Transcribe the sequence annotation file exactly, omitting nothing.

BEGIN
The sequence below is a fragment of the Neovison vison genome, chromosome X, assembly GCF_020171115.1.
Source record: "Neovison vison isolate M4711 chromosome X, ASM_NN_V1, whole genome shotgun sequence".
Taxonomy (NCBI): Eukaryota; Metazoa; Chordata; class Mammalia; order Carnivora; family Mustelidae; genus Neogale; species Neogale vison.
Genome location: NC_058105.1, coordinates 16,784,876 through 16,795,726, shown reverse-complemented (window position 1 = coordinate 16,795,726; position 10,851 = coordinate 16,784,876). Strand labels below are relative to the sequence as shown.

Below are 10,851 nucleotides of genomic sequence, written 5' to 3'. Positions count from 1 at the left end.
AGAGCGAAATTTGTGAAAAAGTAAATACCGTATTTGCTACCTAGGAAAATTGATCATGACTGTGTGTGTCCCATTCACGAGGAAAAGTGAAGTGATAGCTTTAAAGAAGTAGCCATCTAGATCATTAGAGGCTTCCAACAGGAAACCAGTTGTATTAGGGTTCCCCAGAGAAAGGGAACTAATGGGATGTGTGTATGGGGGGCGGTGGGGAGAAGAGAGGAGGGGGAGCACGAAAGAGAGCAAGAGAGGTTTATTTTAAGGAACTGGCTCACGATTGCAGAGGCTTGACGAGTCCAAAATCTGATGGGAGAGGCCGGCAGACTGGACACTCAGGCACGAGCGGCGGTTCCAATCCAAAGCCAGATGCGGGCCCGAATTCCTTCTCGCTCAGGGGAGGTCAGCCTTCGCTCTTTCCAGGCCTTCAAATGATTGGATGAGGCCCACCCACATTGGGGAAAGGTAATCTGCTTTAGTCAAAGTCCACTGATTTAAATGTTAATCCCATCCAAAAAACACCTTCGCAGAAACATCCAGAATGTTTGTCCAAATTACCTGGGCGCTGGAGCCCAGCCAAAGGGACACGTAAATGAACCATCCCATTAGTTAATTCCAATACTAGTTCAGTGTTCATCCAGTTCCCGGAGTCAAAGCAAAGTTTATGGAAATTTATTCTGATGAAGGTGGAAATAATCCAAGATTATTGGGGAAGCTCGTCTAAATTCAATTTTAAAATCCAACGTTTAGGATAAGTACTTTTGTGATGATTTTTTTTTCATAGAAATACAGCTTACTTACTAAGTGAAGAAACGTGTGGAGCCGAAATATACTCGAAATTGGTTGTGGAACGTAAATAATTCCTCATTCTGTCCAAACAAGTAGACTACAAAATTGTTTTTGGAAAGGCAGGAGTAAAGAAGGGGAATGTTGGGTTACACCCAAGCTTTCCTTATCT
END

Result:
The sequence below is a fragment of the Neovison vison genome, chromosome X, assembly GCF_020171115.1.
Source record: "Neovison vison isolate M4711 chromosome X, ASM_NN_V1, whole genome shotgun sequence".
Taxonomy (NCBI): Eukaryota; Metazoa; Chordata; class Mammalia; order Carnivora; family Mustelidae; genus Neogale; species Neogale vison.
Genome location: NC_058105.1, coordinates 16,784,876 through 16,795,726, shown reverse-complemented (window position 1 = coordinate 16,795,726; position 10,851 = coordinate 16,784,876). Strand labels below are relative to the sequence as shown.

Below are 10,851 nucleotides of genomic sequence, written 5' to 3'. Positions count from 1 at the left end.
AGAGCGAAATTTGTGAAAAAGTAAATACCGTATTTGCTACCTAGGAAAATTGATCATGACTGTGTGTGTCCCATTCACGAGGAAAAGTGAAGTGATAGCTTTAAAGAAGTAGCCATCTAGATCATTAGAGGCTTCCAACAGGAAACCAGTTGTATTAGGGTTCCCCAGAGAAAGGGAACTAATGGGATGTGTGTATGGGGGGCGGTGGGGAGAAGAGAGGAGGGGGAGCACGAAAGAGAGCAAGAGAGGTTTATTTTAAGGAACTGGCTCACGATTGCAGAGGCTTGACGAGTCCAAAATCTGATGGGAGAGGCCGGCAGACTGGACACTCAGGCACGAGCGGCGGTTCCAATCCAAAGCCAGATGCGGGCCCGAATTCCTTCTCGCTCAGGGGAGGTCAGCCTTCGCTCTTTCCAGGCCTTCAAATGATTGGATGAGGCCCACCCACATTGGGGAAAGGTAATCTGCTTTAGTCAAAGTCCACTGATTTAAATGTTAATCCCATCCAAAAAACACCTTCGCAGAAACATCCAGAATGTTTGTCCAAATTACCTGGGCGCTGGAGCCCAGCCAAAGGGACACGTAAATGAACCATCCCATTAGTTAATTCCAATACTAGTTCAGTGTTCATCCAGTTCCCGGAGTCAAAGCAAAGTTTATGGAAATTTATTCTGATGAAGGTGGAAATAATCCAAGATTATTGGGGAAGCTCGTCTAAATTCAATTTTAAAATCCAACGTTTAGGATAAGTACTTTTGTGATGATTTTTTTTTCATAGAAATACAGCTTACTTACTAAGTGAAGAAACGTGTGGAGCCGAAATATACTCGAAATTGGTTGTGGAACGTAAATAATTCCTCATTCTGTCCAAACAAGTAGACTACAAAATTGTTTTTGGAAAGGCAGGAGTAAAGAAGGGGAATGTTGGGTTACACCCAAGCTTTCCTTATCT